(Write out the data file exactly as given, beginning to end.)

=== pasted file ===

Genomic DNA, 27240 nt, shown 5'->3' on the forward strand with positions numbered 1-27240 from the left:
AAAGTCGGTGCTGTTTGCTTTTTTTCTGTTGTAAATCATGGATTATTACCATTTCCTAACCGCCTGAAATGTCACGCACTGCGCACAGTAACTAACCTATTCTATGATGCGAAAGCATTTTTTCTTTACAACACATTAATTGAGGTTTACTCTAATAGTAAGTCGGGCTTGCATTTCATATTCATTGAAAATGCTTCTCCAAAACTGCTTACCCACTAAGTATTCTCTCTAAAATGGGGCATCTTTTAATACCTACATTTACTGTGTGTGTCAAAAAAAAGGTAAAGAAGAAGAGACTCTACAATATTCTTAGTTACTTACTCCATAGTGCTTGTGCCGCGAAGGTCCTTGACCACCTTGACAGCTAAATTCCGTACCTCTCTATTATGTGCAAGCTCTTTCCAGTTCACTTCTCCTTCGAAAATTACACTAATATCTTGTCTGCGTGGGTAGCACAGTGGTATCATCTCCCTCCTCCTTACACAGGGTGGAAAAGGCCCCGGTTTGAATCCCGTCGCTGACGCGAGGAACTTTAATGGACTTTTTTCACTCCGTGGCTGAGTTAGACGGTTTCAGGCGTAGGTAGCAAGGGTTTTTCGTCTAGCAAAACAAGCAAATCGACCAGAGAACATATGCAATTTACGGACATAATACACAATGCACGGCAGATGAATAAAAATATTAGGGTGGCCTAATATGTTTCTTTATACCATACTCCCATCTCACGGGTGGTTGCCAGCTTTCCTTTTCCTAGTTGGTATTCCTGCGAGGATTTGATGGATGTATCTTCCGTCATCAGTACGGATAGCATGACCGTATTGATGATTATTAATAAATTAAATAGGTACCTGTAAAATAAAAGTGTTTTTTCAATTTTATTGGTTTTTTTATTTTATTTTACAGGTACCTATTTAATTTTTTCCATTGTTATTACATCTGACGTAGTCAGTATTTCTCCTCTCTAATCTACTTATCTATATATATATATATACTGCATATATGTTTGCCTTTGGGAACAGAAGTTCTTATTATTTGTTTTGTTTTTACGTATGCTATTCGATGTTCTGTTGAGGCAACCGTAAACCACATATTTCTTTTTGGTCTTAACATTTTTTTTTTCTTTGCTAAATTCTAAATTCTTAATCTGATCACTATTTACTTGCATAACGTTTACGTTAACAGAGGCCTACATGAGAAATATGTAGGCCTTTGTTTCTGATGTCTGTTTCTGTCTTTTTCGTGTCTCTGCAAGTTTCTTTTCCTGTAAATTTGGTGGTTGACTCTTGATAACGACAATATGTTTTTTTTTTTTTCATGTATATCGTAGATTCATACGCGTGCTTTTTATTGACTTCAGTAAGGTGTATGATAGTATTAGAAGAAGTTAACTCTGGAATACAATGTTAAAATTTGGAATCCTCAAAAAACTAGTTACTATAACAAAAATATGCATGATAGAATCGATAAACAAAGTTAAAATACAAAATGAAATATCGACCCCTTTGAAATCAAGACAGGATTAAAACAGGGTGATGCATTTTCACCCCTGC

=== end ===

Genomic DNA, 27240 nt, shown 5'->3' on the forward strand with positions numbered 1-27240 from the left:
AAAGTCGGTGCTGTTTGCTTTTTTTCTGTTGTAAATCATGGATTATTACCATTTCCTAACCGCCTGAAATGTCACGCACTGCGCACAGTAACTAACCTATTCTATGATGCGAAAGCATTTTTTCTTTACAACACATTAATTGAGGTTTACTCTAATAGTAAGTCGGGCTTGCATTTCATATTCATTGAAAATGCTTCTCCAAAACTGCTTACCCACTAAGTATTCTCTCTAAAATGGGGCATCTTTTAATACCTACATTTACTGTGTGTGTCAAAAAAAAGGTAAAGAAGAAGAGACTCTACAATATTCTTAGTTACTTACTCCATAGTGCTTGTGCCGCGAAGGTCCTTGACCACCTTGACAGCTAAATTCCGTACCTCTCTATTATGTGCAAGCTCTTTCCAGTTCACTTCTCCTTCGAAAATTACACTAATATCTTGTCTGCGTGGGTAGCACAGTGGTATCATCTCCCTCCTCCTTACACAGGGTGGAAAAGGCCCCGGTTTGAATCCCGTCGCTGACGCGAGGAACTTTAATGGACTTTTTTCACTCCGTGGCTGAGTTAGACGGTTTCAGGCGTAGGTAGCAAGGGTTTTTCGTCTAGCAAAACAAGCAAATCGACCAGAGAACATATGCAATTTACGGACATAATACACAATGCACGGCAGATGAATAAAAATATTAGGGTGGCCTAATATGTTTCTTTATACCATACTCCCATCTCACGGGTGGTTGCCAGCTTTCCTTTTCCTAGTTGGTATTCCTGCGAGGATTTGATGGATGTATCTTCCGTCATCAGTACGGATAGCATGACCGTATTGATGATTATTAATAAATTAAATAGGTACCTGTAAAATAAAAGTGTTTTTTCAATTTTATTGGTTTTTTTATTTTATTTTACAGGTACCTATTTAATTTTTTCCATTGTTATTACATCTGACGTAGTCAGTATTTCTCCTCTCTAATCTACTTATCTATATATATATATATACTGCATATATGTTTGCCTTTGGGAACAGAAGTTCTTATTATTTGTTTTGTTTTTACGTATGCTATTCGATGTTCTGTTGAGGCAACCGTAAACCACATATTTCTTTTTGGTCTTAACATTTTTTTTTTCTTTGCTAAATTCTAAATTCTTAATCTGATCACTATTTACTTGCATAACGTTTACGTTAACAGAGGCCTACATGAGAAATATGTAGGCCTTTGTTTCTGATGTCTGTTTCTGTCTTTTTCGTGTCTCTGCAAGTTTCTTTTCCTGTAAATTTGGTGGTTGACTCTTGATAACGACAATATGTTTTTTTTTTTTTCATGTATATCGTAGATTCATACGCGTGCTTTTTATTGACTTCAGTAAGGTGTATGATAGTATTAGAAGAAGTTAACTCTGGAATACAATGTTAAAATTTGGAATCCTCAAAAAACTAGTTACTATAACAAAAATATGCATGATAGAATCGATAAACAAAGTTAAAATACAAAATGAAATATCGACCCCTTTGAAATCAAGACAGGATTAAAACAGGGTGATGCATTTTCACCCCTGC